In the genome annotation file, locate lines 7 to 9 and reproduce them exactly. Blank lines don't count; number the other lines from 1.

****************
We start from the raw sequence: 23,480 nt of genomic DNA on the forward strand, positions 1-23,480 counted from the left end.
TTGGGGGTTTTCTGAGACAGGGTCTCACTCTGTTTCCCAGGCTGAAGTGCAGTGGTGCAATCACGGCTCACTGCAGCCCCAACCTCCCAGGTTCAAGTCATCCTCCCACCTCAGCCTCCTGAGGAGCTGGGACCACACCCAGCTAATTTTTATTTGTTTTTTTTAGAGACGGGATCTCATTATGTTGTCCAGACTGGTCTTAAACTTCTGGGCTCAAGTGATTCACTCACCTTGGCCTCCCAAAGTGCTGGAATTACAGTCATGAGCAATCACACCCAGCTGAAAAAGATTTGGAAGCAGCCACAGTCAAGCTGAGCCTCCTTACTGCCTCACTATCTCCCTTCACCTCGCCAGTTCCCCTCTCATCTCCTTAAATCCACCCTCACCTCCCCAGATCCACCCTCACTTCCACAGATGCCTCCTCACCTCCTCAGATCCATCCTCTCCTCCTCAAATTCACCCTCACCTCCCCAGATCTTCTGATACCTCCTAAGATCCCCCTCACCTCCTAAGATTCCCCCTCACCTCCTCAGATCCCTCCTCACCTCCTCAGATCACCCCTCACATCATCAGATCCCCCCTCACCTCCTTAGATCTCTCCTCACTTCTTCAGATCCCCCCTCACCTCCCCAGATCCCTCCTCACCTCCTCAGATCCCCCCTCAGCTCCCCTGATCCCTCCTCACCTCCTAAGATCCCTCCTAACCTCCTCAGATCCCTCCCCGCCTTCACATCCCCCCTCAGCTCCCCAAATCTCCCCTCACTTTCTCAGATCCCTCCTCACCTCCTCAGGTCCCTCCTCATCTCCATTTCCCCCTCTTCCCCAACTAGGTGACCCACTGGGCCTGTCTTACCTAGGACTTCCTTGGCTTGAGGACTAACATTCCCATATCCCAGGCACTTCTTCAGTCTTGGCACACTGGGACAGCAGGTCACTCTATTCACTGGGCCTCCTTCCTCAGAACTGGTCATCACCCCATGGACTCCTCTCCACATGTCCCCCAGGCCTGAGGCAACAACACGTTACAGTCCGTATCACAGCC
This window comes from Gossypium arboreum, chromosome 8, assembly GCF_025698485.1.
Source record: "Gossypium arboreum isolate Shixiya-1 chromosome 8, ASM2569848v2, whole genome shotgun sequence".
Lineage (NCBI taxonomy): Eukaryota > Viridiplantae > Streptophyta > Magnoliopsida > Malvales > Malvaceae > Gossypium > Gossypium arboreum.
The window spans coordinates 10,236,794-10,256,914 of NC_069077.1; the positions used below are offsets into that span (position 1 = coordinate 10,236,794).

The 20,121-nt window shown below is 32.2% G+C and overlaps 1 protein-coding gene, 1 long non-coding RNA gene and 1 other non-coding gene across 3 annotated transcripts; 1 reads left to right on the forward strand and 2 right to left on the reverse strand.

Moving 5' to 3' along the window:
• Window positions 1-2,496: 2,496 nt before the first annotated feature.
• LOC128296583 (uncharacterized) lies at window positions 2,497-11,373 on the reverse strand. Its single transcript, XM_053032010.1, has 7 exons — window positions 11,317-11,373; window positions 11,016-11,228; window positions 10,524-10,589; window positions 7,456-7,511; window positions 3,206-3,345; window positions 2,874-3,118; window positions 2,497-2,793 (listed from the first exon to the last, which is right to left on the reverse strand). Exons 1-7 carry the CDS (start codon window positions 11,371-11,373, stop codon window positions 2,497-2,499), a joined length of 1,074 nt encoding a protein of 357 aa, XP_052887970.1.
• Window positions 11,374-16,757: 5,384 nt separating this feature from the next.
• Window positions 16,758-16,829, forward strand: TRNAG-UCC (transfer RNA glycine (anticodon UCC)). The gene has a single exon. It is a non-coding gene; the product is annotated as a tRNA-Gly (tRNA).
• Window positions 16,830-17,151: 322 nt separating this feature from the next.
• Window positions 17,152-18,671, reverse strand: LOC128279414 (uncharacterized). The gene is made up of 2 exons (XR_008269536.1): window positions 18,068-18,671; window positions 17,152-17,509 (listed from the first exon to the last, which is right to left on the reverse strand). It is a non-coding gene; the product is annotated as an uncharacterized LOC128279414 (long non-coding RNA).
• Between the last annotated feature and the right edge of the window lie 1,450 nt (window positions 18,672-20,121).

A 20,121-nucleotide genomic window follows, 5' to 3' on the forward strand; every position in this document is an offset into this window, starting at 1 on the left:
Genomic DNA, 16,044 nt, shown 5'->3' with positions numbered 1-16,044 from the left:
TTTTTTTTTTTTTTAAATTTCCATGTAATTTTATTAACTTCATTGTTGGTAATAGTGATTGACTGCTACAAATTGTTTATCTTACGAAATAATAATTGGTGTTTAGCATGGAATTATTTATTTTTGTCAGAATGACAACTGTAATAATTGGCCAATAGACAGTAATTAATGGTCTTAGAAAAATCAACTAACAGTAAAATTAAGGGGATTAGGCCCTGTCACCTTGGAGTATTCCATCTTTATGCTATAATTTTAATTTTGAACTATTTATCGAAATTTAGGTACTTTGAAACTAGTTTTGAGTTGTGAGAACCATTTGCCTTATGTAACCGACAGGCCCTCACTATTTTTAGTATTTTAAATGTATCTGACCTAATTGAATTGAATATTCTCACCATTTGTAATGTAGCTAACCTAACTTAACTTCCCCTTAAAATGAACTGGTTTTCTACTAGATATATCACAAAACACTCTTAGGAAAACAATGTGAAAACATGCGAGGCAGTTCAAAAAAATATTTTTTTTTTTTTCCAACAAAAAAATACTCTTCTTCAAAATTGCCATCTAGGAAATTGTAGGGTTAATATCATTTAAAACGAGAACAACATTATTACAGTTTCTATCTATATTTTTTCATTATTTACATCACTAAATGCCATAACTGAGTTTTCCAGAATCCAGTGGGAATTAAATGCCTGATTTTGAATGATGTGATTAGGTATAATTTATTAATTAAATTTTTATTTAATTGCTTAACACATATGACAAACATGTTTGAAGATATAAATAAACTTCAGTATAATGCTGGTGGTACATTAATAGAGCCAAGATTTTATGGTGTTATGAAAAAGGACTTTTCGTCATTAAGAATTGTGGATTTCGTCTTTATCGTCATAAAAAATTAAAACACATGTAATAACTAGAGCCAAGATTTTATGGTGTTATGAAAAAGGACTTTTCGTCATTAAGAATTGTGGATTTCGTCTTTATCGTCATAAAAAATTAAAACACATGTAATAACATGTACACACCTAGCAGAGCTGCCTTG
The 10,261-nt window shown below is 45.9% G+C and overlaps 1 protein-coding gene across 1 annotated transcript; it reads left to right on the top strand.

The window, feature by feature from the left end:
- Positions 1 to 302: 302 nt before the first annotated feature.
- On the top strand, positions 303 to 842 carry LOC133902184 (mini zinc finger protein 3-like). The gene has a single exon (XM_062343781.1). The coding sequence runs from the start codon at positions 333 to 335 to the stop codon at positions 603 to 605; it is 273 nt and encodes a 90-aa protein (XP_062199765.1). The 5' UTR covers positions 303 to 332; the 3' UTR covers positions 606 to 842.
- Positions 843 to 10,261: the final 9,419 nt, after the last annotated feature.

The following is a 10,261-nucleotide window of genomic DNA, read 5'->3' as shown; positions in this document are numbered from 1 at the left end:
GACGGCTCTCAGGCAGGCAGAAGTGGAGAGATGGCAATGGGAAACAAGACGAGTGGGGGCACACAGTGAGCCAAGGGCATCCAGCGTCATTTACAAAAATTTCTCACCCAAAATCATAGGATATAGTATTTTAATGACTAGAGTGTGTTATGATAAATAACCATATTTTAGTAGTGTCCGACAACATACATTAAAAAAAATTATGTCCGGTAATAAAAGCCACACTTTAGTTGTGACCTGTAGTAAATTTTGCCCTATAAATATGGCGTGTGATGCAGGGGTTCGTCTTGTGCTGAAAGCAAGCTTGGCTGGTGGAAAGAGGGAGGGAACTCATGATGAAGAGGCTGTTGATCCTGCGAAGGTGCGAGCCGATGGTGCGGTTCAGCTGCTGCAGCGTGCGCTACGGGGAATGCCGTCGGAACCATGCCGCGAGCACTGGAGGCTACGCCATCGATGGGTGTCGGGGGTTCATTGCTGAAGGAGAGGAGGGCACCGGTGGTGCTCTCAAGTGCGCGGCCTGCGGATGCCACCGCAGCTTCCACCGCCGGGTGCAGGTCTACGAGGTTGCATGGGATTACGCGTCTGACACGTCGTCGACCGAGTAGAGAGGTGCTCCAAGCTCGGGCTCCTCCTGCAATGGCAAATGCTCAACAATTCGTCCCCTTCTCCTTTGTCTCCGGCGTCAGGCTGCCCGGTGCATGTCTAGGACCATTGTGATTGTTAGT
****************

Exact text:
The 20,121-nt window shown below is 32.2% G+C and overlaps 1 protein-coding gene, 1 long non-coding RNA gene and 1 other non-coding gene across 3 annotated transcripts; 1 reads left to right on the forward strand and 2 right to left on the reverse strand.

Moving 5' to 3' along the window:
• Window positions 1-2,496: 2,496 nt before the first annotated feature.